Falls Church City Public Schools
School Year 2005-06
Released: October 2006
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The testing program in the Falls Church City Public Schools (FCCPS) is comprised of a number of assessments. These include tests that are locally administered as well as tests that conform to the Virginia Department of Education (VDOE) testing requirements.
Tests Required by FCCPS
Several tests are administered locally, although not required to meet the State's accreditation and/or to adhere to No Child Left Behind (NCLB) progress formulae. Among these are tests that are administered and scored at the local school, while others are processed through the division-wide system.
School Administered Tests
The Development Reading Assessment (DRA) is administered and scored at the schools housing students at first and second grade – Mt. Daniel and Thomas Jefferson, respectively. There are two administrations - Fall and Spring. Its publishers have determined that the DRA is a “stand-alone” assessment that adjusts to different abilities and testing levels. It is used to determine the independent reading level of students – the level at which instruction should be delivered. The assessment requires the examiner to keep a “running record” of a student’s reading as she/he progresses through a passage. The examiner makes a note of uncorrected miscues, the student’s phrasing, fluency and intonation as well as how the student attempts to solve issues that arise during the reading. The examiner then determines an accuracy rate for the student. Based on the student’s retelling of the passage, his/her responses to specified questions or prompts and the extrapolation to other situations, the level of comprehension may be determined. Thus a student’s reading preferences and instructional level (from emergent and early, through transitional to fluent) may be ascertained.
The Quality Reading Inventory (QRI) is another reading assessment – administered to grades 3 through 5. As with the DRA, the QRI is given in both the Fall and Spring. Prior to reading, questions are posed to the student to determine his/her prior knowledge – such as familiarity with the passage and concepts. After exposure to the narrative and expository passages, the student must respond to explicit and implicit questions as well as retelling and look-backs (student searches the text to correct prior wrong answers). Thus word identification, fluency and comprehension may be established. The protocol provides procedures for assessing reading strategies and suggestions for intervention, as necessary.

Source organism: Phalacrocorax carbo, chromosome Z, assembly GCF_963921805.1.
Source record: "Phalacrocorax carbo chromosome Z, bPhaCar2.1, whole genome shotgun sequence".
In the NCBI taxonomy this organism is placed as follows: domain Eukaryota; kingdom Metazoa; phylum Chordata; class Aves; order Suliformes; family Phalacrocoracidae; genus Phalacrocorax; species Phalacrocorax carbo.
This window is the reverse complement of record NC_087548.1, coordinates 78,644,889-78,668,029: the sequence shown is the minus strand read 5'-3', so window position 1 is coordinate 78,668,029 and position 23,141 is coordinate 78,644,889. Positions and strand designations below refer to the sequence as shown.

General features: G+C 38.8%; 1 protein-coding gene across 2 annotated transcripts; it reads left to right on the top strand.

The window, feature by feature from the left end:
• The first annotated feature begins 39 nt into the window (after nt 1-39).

Centrally Administered Assessments
The Cognitive Ability Test (CogAT) is typically administered in the Fall to students in grades 1 and 3. In Fall 2005, the upgraded Form 6 was given to students in first grade, while third graders continued to be assessed on the Form 5 version. Regardless of form type, its developers indicate that the CogAT appraises cognitive development – general and specific reasoning abilities as well as efficiency of processes and strategies for learning new tasks and solving problems in the absence of direct instruction. It purports to measure verbal reasoning (ability to infer meaning of words in context and to make inferences such as the sequence of activities), quantitative reasoning (the ability to determine relationships as well as solve simple problems) and non-verbal reasoning (the ability to determine the rule that explains relationships and make simple extrapolations). It helps to identify differences in predicted versus observed student achievement and helps staff organize instruction to meet a variety of learning styles, based on the relative strengths of the three different reasoning abilities. Refer to Lohman and Hagen (2001) for further details.
Another reading assessment is the Stanford Diagnostic Reading Test (SDRT), which is used with seventh graders. The test is applied in the Fall. This is a norm-referenced evaluation, which compares students’ reading levels to national grade-level groups. Its developers indicate that the SDRT evaluates students for program placement, determines reading strengths and weaknesses for program planning and measures student progress or the effectiveness of instructional programs. At this grade-level, the test covers vocabulary (synonyms, classifications, word parts and content-based words), comprehension (recreational, informational and functional reading passages used for initial understanding, interpretation and process strategies) and scanning (scan two dense, lengthy texts for information to answer preceding questions).
The Stanford Achievement Tests, tenth edition (Stanford 10), are also administered in the Fall to students in grades 4, 6 and 9. They are administered mid-year to second graders. These assessments (formerly Stanford 9) had been a part of the State’s accountability program and had been given to students in the Fall of the year immediately following their grades 3, 5 and 8 assessments. The tests, thereby, provided national reference for the VDOE’s primary accreditation package – the Standards of Learning (SOL) assessments. With the expansion of the SOL program, the State discontinued the use of the Stanford 9. However, some Divisions continued the use of these tests in their local program. In the FCCPS, the upgraded Stanford 10 was adopted in Fall 2004. It is comprised of multiple choice and open-ended questions that address basic understanding (explicitly stated information) and thinking skills (analysis, classification, evaluation and prediction). Five subtests (reading, mathematics, language arts, spelling and listening) are subsumed under the basic battery – given to grades 4 and 9. Science and social studies are added to form the complete battery (given at grades 2 and 6). Unlike its predecessor, the Stanford 10 is untimed.
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